To devise strategies, three consecutive time-outs were called: the first by the Lakers, the second by San Antonio to set up the defense, and the last by the Lakers to re-set up the offense. When the game resumed, Gary Payton inbounded the ball to Fisher, who managed to catch, turn, and shoot the game-winning basket all in 0.4 seconds. Fisher sprinted off the court, as he later admitted he was uncertain he beat the buzzer and wanted to exit before the play could be reviewed. The Spurs immediately filed a dispute regarding the shot and after reviewing video footage of the play, the referees concluded that the ball indeed left Fisher's hands before the clock expired. The "0.4" shot counted and the Lakers won the game 74–73.
The Lakers closed out the Spurs in Game 6. They proceeded to defeat the Minnesota Timberwolves to clinch the Western Conference championship, but were upset in the NBA Finals by the Detroit Pistons 4 games to 1.
Golden State Warriors (2004–2006)
On July 16, 2004, Fisher signed with the Golden State Warriors as a free agent. Fisher's two-season term with Golden State proved to be somewhat of a disappointment. While he was a reliable spot-up shooter, Fisher saw limited openings without a star player such as Bryant or O'Neal to command a double-team. The team as a whole continued to struggle mightily and languished near the bottom of the Western Conference standings.
Speedy Claxton started more games than Fisher in 2004–05 season, and then newly-acquired point guard Baron Davis was a starter the following season. In the 2005–06 season, Fisher averaged 13.3 points a game, the highest season scoring average of his career.
Utah Jazz (2006–2007)
Fisher was acquired by the Utah Jazz on July 12, 2006 in a trade that sent Keith McLeod, Andre Owens, and Devin Brown to the Golden State Warriors. He appeared in all 82 games of the 2006–07 season, averaging 10.1 points, 3.3 assists, and 1.01 steals while scoring in double figures 40 times.
In November 2006, Fisher was voted President of the National Basketball Players Association, succeeding Antonio Davis. Fisher had previously served as vice president. He has also been the color commentator for the Los Angeles Sparks of the WNBA since July 1, 2008.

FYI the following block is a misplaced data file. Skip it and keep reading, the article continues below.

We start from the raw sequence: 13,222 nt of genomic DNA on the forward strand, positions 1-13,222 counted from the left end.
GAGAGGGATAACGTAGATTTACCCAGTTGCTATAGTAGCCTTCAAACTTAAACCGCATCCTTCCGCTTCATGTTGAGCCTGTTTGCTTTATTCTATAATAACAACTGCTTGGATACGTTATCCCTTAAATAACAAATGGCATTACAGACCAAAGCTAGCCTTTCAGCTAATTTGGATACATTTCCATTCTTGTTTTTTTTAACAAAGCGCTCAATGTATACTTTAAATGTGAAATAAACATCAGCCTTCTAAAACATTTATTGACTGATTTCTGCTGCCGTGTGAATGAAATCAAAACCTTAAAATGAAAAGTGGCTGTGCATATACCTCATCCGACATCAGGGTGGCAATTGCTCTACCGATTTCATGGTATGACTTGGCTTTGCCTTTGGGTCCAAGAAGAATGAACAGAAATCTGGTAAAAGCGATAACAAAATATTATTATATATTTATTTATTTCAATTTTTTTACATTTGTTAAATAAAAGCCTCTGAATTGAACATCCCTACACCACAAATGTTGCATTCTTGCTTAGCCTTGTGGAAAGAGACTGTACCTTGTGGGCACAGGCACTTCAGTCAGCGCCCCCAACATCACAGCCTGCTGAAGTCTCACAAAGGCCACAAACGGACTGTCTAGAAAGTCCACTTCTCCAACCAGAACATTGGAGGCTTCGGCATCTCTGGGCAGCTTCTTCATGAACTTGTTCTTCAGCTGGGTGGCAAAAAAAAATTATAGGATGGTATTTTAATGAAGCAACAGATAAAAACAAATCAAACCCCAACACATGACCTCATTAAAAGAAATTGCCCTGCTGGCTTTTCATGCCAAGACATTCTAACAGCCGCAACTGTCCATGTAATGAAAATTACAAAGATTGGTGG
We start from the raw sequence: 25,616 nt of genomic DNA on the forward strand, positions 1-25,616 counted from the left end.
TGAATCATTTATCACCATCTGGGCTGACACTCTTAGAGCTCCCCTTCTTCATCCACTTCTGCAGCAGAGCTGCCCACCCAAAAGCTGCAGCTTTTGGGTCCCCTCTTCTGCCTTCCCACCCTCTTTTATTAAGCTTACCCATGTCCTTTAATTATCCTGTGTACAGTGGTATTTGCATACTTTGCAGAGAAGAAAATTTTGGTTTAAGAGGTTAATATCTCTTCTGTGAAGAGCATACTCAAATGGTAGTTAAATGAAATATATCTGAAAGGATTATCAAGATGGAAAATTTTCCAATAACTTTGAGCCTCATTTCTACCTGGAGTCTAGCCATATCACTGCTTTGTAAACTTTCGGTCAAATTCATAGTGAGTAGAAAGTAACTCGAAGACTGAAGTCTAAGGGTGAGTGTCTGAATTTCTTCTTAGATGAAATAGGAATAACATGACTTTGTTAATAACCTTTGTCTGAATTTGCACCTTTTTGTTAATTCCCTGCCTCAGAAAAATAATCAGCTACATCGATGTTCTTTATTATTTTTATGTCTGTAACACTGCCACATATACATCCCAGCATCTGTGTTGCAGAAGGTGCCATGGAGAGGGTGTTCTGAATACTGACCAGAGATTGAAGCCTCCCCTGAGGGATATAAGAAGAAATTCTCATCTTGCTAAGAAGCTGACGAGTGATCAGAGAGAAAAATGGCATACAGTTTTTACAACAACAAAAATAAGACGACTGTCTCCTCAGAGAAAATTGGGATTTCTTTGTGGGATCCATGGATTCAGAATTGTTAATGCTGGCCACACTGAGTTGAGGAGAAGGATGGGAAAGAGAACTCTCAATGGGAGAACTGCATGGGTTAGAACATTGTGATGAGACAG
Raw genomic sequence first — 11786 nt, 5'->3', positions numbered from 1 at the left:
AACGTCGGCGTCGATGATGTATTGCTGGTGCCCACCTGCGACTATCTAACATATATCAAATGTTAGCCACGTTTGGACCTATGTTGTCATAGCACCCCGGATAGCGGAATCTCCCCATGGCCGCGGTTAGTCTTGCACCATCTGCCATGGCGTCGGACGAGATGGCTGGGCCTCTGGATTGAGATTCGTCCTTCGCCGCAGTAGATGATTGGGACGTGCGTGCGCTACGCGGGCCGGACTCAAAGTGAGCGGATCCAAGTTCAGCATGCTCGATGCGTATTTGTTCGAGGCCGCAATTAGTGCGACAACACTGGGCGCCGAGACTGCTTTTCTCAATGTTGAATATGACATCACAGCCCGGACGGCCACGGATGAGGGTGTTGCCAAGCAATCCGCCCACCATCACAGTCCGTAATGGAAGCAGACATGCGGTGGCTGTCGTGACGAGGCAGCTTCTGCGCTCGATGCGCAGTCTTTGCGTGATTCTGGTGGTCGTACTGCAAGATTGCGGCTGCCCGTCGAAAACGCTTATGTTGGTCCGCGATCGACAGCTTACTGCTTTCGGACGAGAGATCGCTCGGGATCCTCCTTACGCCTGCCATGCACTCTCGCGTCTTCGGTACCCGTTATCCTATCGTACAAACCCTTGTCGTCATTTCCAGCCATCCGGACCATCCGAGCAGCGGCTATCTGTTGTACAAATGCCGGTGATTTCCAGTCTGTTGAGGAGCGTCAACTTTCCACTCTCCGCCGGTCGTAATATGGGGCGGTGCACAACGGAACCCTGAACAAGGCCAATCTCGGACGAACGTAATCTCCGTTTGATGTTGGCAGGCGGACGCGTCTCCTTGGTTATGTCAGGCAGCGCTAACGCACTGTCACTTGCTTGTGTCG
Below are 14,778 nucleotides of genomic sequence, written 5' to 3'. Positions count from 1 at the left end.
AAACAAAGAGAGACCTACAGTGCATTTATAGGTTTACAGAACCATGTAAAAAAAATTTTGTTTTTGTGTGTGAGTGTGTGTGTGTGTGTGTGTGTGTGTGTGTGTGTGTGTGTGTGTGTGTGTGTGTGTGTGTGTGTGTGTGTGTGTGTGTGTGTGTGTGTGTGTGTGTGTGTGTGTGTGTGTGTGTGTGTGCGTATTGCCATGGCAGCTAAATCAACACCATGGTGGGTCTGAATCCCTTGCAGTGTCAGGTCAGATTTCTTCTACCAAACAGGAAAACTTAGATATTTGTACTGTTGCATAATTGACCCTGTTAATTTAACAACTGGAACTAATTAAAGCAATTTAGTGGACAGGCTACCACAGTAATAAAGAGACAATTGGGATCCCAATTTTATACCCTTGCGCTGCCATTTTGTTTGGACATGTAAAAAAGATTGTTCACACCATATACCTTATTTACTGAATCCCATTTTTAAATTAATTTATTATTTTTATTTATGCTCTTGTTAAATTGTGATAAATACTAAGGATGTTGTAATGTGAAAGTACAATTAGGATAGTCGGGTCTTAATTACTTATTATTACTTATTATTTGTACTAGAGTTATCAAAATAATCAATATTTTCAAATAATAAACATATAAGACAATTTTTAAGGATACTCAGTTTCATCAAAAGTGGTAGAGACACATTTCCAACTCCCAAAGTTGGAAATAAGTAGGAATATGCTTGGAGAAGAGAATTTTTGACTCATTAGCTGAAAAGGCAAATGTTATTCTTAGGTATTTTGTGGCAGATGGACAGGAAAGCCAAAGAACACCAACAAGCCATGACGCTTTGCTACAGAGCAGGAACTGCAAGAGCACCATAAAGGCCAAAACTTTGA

Oklahoma City Thunder (2012)
On March 21, 2012, after clearing the waivers at 6 pm Eastern time, Fisher signed a contract with the Oklahoma City Thunder for the remainder of the 2011–2012 season. The Thunder organization called a pre-game press conference prior to its 7pm game to formally announce the signing of Fisher. He chose jersey number 37, his age at the time, because his usual No. 2 was taken by Thabo Sefolosha. Fisher made his Thunder debut on the very same night against the Los Angeles Clippers, scoring 5 points. The Thunder advanced to the 2012 NBA Finals after defeating the Spurs in the Western Conference finals for Fisher's eighth career NBA Finals appearance.
Dallas Mavericks (2012)
On November 29, 2012, Fisher signed with the Dallas Mavericks. The team was in need of a point guard after a finger injury sidelined struggling starter Darren Collison. He wore No. 6, as he was told that No. 2—worn last in Dallas by Jason Kidd—was unavailable; the number signified his quest for a sixth championship. Fisher started in his first game with the Mavericks and Collison came off the bench in a 92–77 win over Detroit.
On December 20, Fisher injured the patellar tendon of his right knee, requiring an estimated two-week recovery time. Two days later, he was granted his request to be released by the Mavericks. He said the release was driven by the injury coupled with his priority to be close to his family. In nine games with the Mavericks, the team went 5–4, and he averaged 8.6 points and 3.6 assists in just over 25 minutes per game.
Return to the Oklahoma City Thunder (2013)
On February 25, 2013, Fisher re-signed with Oklahoma City for the remainder of the 2012–13 season. He filled the Thunder's opening for a third point guard after Eric Maynor had been traded. After being away from basketball, Fisher reflected on his career and decided to pursue the opportunity with the Thunder. He did not contact Dallas before signing with the championship contenders, which upset Mavericks officials. Fisher chose to